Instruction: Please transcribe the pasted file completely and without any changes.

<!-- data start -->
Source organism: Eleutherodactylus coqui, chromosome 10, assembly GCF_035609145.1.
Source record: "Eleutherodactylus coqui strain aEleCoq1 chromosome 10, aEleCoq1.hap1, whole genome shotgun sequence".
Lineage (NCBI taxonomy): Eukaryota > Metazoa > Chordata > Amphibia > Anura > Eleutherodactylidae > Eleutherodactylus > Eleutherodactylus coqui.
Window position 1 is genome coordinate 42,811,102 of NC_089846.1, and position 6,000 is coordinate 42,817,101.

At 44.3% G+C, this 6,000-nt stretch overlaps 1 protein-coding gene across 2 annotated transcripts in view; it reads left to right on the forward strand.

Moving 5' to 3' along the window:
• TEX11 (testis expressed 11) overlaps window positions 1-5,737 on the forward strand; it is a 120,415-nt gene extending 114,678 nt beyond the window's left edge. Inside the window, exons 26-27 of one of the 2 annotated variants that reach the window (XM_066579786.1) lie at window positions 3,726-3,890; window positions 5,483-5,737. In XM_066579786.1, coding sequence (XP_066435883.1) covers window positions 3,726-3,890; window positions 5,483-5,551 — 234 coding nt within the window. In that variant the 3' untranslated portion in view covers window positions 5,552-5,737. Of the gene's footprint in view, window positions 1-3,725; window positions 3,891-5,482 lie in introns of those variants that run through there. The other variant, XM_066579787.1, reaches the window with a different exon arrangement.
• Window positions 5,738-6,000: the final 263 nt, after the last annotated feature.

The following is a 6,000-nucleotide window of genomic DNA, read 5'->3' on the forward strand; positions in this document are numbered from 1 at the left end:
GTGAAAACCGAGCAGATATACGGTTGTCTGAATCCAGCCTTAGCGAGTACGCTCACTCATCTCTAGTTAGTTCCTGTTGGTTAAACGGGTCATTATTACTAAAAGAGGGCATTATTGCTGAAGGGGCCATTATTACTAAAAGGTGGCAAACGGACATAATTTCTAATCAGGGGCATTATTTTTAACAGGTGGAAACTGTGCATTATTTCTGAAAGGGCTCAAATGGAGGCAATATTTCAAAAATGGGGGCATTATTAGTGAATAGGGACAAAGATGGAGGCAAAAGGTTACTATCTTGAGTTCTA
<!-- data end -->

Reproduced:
Source organism: Eleutherodactylus coqui, chromosome 10, assembly GCF_035609145.1.
Source record: "Eleutherodactylus coqui strain aEleCoq1 chromosome 10, aEleCoq1.hap1, whole genome shotgun sequence".
Lineage (NCBI taxonomy): Eukaryota > Metazoa > Chordata > Amphibia > Anura > Eleutherodactylidae > Eleutherodactylus > Eleutherodactylus coqui.
Window position 1 is genome coordinate 42,811,102 of NC_089846.1, and position 6,000 is coordinate 42,817,101.

At 44.3% G+C, this 6,000-nt stretch overlaps 1 protein-coding gene across 2 annotated transcripts in view; it reads left to right on the forward strand.

Moving 5' to 3' along the window:
• TEX11 (testis expressed 11) overlaps window positions 1-5,737 on the forward strand; it is a 120,415-nt gene extending 114,678 nt beyond the window's left edge. Inside the window, exons 26-27 of one of the 2 annotated variants that reach the window (XM_066579786.1) lie at window positions 3,726-3,890; window positions 5,483-5,737. In XM_066579786.1, coding sequence (XP_066435883.1) covers window positions 3,726-3,890; window positions 5,483-5,551 — 234 coding nt within the window. In that variant the 3' untranslated portion in view covers window positions 5,552-5,737. Of the gene's footprint in view, window positions 1-3,725; window positions 3,891-5,482 lie in introns of those variants that run through there. The other variant, XM_066579787.1, reaches the window with a different exon arrangement.
• Window positions 5,738-6,000: the final 263 nt, after the last annotated feature.

The following is a 6,000-nucleotide window of genomic DNA, read 5'->3' on the forward strand; positions in this document are numbered from 1 at the left end:
GTGAAAACCGAGCAGATATACGGTTGTCTGAATCCAGCCTTAGCGAGTACGCTCACTCATCTCTAGTTAGTTCCTGTTGGTTAAACGGGTCATTATTACTAAAAGAGGGCATTATTGCTGAAGGGGCCATTATTACTAAAAGGTGGCAAACGGACATAATTTCTAATCAGGGGCATTATTTTTAACAGGTGGAAACTGTGCATTATTTCTGAAAGGGCTCAAATGGAGGCAATATTTCAAAAATGGGGGCATTATTAGTGAATAGGGACAAAGATGGAGGCAAAAGGTTACTATCTTGAGTTCTA